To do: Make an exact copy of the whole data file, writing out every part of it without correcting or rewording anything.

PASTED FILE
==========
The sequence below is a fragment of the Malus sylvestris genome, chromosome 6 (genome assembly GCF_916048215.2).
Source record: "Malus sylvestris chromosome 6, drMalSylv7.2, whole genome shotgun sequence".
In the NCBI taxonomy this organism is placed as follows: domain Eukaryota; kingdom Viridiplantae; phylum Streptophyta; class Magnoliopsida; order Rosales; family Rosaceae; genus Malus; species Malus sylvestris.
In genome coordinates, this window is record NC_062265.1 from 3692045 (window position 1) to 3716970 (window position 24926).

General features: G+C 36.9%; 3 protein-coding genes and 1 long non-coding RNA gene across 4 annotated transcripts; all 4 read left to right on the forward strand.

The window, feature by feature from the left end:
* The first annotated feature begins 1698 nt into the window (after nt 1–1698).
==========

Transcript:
The sequence below is a fragment of the Malus sylvestris genome, chromosome 6 (genome assembly GCF_916048215.2).
Source record: "Malus sylvestris chromosome 6, drMalSylv7.2, whole genome shotgun sequence".
In the NCBI taxonomy this organism is placed as follows: domain Eukaryota; kingdom Viridiplantae; phylum Streptophyta; class Magnoliopsida; order Rosales; family Rosaceae; genus Malus; species Malus sylvestris.
In genome coordinates, this window is record NC_062265.1 from 3692045 (window position 1) to 3716970 (window position 24926).

General features: G+C 36.9%; 3 protein-coding genes and 1 long non-coding RNA gene across 4 annotated transcripts; all 4 read left to right on the forward strand.

The window, feature by feature from the left end:
* The first annotated feature begins 1698 nt into the window (after nt 1–1698).